# Equatian of the Ecliptic

BlogAdvanced AstrologyMathematics of the Celestial SphereSpherical Geometry March 15, 2023, 1:29 p.m. Mark Rusborn 1 min. to read

In the previous article about ecliptic-equator coordinate conversion, we derived the equation for converting ecliptical coordinates to equatorial ones.

Any elliptical point, by definition, has celestial latitude $\delta$ equals zero. It means from (1) that

$$\begin{cases} \tan RA = \cos\epsilon\tan\lambda \\ \sin D = \sin\epsilon\sin\lambda\tag{1} \end{cases}$$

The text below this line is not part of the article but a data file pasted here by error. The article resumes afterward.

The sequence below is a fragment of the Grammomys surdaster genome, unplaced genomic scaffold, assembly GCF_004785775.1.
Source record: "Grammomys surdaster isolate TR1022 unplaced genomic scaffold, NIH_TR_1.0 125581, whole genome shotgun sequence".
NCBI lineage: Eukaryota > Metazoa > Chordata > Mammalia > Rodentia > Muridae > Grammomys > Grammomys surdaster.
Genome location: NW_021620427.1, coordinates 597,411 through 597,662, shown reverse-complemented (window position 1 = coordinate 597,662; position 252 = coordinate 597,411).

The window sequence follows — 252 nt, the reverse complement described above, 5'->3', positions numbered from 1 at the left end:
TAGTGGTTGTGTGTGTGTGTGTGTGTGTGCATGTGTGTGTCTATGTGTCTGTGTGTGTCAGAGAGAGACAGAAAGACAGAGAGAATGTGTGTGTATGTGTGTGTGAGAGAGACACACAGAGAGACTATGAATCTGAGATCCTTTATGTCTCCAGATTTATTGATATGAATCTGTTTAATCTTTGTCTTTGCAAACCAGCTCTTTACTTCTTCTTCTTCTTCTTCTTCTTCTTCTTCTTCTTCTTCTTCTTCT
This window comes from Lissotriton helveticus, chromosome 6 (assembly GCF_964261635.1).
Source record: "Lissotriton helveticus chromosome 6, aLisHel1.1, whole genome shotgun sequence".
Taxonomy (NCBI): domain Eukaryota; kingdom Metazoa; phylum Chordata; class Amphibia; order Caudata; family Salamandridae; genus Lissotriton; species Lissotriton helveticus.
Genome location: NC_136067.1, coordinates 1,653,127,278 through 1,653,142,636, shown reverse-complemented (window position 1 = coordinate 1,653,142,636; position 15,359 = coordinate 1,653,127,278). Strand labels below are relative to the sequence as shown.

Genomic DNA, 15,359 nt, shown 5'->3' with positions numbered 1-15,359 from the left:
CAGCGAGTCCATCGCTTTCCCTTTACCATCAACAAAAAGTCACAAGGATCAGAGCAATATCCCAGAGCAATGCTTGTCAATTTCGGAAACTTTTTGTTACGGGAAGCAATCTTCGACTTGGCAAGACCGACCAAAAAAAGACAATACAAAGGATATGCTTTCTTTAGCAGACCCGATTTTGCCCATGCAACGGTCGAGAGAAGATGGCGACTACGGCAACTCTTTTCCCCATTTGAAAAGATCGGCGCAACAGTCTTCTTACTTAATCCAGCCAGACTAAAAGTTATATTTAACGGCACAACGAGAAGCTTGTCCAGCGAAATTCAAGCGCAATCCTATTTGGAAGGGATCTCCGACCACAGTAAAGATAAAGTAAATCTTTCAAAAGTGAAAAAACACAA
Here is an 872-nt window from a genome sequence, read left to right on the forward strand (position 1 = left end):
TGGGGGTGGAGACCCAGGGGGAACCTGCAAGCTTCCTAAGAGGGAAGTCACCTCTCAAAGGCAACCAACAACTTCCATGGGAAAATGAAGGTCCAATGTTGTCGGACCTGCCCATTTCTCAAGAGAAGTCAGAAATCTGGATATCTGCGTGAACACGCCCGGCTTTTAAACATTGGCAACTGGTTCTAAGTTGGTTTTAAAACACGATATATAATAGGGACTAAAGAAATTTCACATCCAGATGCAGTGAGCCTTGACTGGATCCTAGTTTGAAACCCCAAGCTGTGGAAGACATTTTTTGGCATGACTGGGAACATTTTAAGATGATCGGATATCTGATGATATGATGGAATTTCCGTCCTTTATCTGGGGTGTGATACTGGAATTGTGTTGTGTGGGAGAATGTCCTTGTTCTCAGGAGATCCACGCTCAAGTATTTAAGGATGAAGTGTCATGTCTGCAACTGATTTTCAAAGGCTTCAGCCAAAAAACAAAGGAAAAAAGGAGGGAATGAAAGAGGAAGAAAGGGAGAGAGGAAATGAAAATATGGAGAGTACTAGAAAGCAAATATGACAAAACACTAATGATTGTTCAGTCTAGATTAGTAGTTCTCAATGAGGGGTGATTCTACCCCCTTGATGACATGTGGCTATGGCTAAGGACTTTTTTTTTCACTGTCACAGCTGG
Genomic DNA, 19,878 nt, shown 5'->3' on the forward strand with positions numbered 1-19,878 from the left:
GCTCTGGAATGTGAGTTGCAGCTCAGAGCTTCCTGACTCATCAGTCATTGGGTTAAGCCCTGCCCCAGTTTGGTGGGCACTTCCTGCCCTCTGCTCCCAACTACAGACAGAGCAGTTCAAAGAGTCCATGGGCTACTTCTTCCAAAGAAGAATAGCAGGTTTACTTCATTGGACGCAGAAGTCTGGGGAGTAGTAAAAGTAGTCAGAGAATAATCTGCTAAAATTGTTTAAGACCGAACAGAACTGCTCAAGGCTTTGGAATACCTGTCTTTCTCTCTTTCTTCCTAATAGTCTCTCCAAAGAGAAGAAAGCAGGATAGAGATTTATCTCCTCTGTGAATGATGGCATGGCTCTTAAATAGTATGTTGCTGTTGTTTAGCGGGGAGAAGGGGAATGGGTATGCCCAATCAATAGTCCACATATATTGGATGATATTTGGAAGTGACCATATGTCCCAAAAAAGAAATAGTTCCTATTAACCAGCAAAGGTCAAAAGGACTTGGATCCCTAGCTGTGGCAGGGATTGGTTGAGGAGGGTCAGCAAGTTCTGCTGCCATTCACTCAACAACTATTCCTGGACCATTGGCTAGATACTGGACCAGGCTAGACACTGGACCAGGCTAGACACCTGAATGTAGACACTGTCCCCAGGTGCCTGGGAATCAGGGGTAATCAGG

Here

We can rewrite (1) to rid off from $\lambda$ and express $RA$ as a function of $D$ for any elliptic point:

$$\sin RA = \frac{\tan D}{\tan\epsilon}\tag{2}$$

P.S. We can get the same equation (2) by observing a right spherical triangle with sides $RA$, $D$, and angle $\epsilon$ between the ecliptic and the equatorial plane and applying eq (3) Mark Rusborn

I am a former Soviet physicist, now a professional astrologer. I have been lucky to get familiar with eminent scientists, including the Nobel laureate in physics. It helped me a lot in the proper structuring of thinking.